The amphioxus T-box gene, AmphiTbx15/18/22, illuminates the origins of chordate segmentation

Citation:
Beaster-Jones, L, Horton AC, Gibson-Brown JJ, Holland ND, Holland LZ.  2006.  The amphioxus T-box gene, AmphiTbx15/18/22, illuminates the origins of chordate segmentation. Evolution & Development. 8:119-129.

Date Published:

Mar-Apr

Keywords:

boundary, ciona-intestinalis, developmental expression, expression analysis, formation, linked cleft-palate, mesodermal segments, notch signaling pathway, phylogenetic analysis, somite-segmentation, vertebrate segmentation

Abstract:

Amphioxus and vertebrates are the only deuterostomes to exhibit unequivocal somitic segmentation. The relative simplicity of the amphioxus genome makes it a favorable organism for elucidating the basic genetic network required for chordate somite development. Here we describe the developmental expression of the somite marker, AmphiTbx15/18/22, which is first expressed at the mid-gastrula stage in dorsolateral mesendoderm. At the early neurula stage, expression is detected in the first three pairs of developing somites. By the mid-neurula stage, expression is downregulated in anterior somites, and only detected in the penultimate somite primordia. In early larvae, the gene is expressed in nascent somites before they pinch off from the posterior archenteron (tail bud). Integrating functional, phylogenetic and expression data from a variety of triploblast organisms, we have reconstructed the evolutionary history of the Tbx15/18/22 subfamily. This analysis suggests that the Tbx15/18/22 gene may have played a role in patterning somites in the last common ancestor of all chordates, a role that was later conserved by its descendents following gene duplications within the vertebrate lineage. Furthermore, the comparison of expression domains within this gene subfamily reveals similarities in the genetic bases of trunk and cranial mesoderm segmentation. This lends support to the hypothesis that the vertebrate head evolved from an ancestor possessing segmented cranial mesoderm.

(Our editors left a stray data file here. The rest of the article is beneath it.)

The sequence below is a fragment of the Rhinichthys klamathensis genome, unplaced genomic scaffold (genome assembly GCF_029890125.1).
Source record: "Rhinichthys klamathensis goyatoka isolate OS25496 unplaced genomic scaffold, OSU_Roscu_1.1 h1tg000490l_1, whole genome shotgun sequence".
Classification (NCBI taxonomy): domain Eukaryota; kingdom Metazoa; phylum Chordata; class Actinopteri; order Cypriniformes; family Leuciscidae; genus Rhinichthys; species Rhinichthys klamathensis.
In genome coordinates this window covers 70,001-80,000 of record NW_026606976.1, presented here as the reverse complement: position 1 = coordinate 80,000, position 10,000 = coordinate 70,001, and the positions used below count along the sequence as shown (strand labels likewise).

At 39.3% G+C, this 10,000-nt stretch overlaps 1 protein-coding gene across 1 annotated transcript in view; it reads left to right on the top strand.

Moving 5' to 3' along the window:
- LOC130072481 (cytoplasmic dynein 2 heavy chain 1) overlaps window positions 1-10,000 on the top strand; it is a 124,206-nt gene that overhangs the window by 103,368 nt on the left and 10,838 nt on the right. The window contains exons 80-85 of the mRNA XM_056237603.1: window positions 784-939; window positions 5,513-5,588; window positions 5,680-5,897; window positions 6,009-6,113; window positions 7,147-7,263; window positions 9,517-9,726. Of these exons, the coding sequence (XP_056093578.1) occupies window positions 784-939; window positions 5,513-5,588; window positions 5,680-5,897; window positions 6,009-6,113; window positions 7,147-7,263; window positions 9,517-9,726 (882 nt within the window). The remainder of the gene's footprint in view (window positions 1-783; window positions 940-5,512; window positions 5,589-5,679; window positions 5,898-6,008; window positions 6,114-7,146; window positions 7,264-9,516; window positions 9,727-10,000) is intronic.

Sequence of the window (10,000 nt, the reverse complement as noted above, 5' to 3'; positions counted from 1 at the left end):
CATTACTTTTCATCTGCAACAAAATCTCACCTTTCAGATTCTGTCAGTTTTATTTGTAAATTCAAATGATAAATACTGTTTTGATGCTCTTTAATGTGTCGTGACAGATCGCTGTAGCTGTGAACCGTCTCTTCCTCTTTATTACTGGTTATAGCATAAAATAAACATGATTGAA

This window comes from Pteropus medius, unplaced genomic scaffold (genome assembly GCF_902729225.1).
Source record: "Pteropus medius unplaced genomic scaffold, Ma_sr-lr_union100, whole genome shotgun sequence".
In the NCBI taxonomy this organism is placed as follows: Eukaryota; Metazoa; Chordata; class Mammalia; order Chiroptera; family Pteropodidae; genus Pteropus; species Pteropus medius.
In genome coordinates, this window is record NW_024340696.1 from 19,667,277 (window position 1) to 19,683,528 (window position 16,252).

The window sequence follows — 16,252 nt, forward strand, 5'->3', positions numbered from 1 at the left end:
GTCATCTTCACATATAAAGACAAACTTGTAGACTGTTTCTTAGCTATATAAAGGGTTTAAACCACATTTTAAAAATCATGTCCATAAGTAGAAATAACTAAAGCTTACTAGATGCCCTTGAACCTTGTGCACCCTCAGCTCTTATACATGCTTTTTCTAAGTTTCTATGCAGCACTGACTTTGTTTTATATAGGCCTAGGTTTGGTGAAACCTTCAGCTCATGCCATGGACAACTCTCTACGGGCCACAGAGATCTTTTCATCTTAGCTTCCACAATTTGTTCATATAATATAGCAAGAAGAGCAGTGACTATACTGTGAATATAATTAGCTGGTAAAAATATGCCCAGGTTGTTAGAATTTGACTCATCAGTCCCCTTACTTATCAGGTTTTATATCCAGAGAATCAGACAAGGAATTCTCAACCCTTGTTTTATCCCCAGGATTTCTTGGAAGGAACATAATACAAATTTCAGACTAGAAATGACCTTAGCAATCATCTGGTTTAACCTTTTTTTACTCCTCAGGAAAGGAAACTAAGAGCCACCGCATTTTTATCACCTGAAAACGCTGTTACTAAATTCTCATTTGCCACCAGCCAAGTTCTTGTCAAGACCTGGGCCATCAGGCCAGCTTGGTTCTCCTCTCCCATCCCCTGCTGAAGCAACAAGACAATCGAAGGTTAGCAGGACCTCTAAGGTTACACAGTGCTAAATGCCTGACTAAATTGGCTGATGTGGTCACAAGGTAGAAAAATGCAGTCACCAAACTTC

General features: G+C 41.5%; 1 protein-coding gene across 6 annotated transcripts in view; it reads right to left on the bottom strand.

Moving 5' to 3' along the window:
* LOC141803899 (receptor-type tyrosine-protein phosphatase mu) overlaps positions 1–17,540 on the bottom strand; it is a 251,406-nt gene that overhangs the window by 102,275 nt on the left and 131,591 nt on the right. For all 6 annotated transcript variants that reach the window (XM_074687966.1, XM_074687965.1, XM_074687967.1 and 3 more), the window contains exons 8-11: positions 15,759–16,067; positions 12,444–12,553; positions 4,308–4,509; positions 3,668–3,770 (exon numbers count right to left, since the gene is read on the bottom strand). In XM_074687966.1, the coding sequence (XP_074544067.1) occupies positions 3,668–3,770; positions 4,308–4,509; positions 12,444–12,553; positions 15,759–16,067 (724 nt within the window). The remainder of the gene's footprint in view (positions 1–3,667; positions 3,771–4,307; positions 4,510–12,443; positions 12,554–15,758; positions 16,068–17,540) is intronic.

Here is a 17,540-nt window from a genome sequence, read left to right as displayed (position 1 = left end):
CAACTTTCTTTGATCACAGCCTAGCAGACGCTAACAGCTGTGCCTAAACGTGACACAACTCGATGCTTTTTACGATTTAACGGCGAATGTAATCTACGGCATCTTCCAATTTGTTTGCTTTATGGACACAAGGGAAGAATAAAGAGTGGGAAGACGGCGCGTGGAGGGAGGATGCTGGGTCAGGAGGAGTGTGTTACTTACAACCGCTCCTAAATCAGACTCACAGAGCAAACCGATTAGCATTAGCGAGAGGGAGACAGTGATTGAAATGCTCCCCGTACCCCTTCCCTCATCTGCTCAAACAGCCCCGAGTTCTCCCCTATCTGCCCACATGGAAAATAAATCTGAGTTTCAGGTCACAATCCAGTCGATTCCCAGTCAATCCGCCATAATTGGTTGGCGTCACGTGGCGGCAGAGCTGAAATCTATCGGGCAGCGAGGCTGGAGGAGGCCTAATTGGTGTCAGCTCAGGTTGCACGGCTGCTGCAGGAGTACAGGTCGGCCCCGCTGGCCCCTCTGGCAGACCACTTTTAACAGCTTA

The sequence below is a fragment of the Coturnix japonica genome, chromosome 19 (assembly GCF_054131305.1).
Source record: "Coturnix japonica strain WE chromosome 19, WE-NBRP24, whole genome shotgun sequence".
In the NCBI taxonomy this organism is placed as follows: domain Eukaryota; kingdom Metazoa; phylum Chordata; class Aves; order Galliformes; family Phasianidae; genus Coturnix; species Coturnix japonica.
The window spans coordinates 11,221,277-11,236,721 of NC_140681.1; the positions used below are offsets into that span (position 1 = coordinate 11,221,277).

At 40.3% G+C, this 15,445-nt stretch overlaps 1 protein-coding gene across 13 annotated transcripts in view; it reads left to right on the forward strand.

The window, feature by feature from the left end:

Notes:

n/a

Website

DOI:

10.1111/j.1525-142X.2006.00083.x